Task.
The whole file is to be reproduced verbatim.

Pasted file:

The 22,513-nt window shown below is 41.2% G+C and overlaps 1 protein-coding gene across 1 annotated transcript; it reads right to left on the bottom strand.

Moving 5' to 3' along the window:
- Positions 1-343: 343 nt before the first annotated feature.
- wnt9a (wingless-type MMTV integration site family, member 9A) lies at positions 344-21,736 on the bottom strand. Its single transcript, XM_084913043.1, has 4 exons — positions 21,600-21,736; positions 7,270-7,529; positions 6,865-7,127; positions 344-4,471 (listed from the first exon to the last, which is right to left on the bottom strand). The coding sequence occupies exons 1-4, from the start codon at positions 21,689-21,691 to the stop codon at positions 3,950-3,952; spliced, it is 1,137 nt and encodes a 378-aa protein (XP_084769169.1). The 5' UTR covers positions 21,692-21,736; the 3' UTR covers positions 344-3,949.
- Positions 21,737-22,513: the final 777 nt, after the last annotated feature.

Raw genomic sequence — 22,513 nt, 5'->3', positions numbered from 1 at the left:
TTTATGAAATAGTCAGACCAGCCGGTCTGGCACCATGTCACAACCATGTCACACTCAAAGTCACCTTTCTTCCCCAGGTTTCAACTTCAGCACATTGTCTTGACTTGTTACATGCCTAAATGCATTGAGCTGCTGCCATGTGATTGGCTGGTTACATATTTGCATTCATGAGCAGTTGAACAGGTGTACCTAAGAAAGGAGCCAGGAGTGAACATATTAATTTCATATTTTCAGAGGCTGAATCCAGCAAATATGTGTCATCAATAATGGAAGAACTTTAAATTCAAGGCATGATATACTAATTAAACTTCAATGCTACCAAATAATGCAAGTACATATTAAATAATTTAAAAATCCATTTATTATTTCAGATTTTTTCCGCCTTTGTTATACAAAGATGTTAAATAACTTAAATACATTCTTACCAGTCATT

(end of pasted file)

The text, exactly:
The 22,513-nt window shown below is 41.2% G+C and overlaps 1 protein-coding gene across 1 annotated transcript; it reads right to left on the bottom strand.

Moving 5' to 3' along the window:
- Positions 1-343: 343 nt before the first annotated feature.
- wnt9a (wingless-type MMTV integration site family, member 9A) lies at positions 344-21,736 on the bottom strand. Its single transcript, XM_084913043.1, has 4 exons — positions 21,600-21,736; positions 7,270-7,529; positions 6,865-7,127; positions 344-4,471 (listed from the first exon to the last, which is right to left on the bottom strand). The coding sequence occupies exons 1-4, from the start codon at positions 21,689-21,691 to the stop codon at positions 3,950-3,952; spliced, it is 1,137 nt and encodes a 378-aa protein (XP_084769169.1). The 5' UTR covers positions 21,692-21,736; the 3' UTR covers positions 344-3,949.
- Positions 21,737-22,513: the final 777 nt, after the last annotated feature.

Raw genomic sequence — 22,513 nt, 5'->3', positions numbered from 1 at the left:
TTTATGAAATAGTCAGACCAGCCGGTCTGGCACCATGTCACAACCATGTCACACTCAAAGTCACCTTTCTTCCCCAGGTTTCAACTTCAGCACATTGTCTTGACTTGTTACATGCCTAAATGCATTGAGCTGCTGCCATGTGATTGGCTGGTTACATATTTGCATTCATGAGCAGTTGAACAGGTGTACCTAAGAAAGGAGCCAGGAGTGAACATATTAATTTCATATTTTCAGAGGCTGAATCCAGCAAATATGTGTCATCAATAATGGAAGAACTTTAAATTCAAGGCATGATATACTAATTAAACTTCAATGCTACCAAATAATGCAAGTACATATTAAATAATTTAAAAATCCATTTATTATTTCAGATTTTTTCCGCCTTTGTTATACAAAGATGTTAAATAACTTAAATACATTCTTACCAGTCATT